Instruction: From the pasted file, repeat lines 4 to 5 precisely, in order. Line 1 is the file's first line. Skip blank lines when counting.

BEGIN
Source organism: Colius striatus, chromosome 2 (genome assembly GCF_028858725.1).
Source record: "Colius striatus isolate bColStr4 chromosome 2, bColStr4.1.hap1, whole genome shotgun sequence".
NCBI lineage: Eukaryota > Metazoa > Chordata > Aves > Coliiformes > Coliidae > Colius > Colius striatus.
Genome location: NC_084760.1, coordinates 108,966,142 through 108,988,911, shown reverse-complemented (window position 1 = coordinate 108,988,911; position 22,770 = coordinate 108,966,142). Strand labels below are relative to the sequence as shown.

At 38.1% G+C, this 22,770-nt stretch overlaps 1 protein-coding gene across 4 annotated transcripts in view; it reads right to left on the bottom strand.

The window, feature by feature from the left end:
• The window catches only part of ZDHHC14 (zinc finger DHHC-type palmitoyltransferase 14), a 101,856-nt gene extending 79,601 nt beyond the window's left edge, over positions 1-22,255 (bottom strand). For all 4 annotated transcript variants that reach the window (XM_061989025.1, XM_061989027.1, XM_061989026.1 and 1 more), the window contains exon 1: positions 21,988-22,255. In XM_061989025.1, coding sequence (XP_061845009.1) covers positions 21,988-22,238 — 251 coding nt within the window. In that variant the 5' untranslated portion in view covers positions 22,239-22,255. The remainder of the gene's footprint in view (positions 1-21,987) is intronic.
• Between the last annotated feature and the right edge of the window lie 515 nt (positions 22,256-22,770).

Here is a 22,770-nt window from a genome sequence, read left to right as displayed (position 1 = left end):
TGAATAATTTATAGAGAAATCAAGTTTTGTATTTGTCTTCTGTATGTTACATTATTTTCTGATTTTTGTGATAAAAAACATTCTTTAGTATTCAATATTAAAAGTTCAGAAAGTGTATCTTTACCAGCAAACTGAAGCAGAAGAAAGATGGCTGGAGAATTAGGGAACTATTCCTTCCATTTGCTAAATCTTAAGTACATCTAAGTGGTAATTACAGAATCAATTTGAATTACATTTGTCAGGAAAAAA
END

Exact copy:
Genome location: NC_084760.1, coordinates 108,966,142 through 108,988,911, shown reverse-complemented (window position 1 = coordinate 108,988,911; position 22,770 = coordinate 108,966,142). Strand labels below are relative to the sequence as shown.

At 38.1% G+C, this 22,770-nt stretch overlaps 1 protein-coding gene across 4 annotated transcripts in view; it reads right to left on the bottom strand.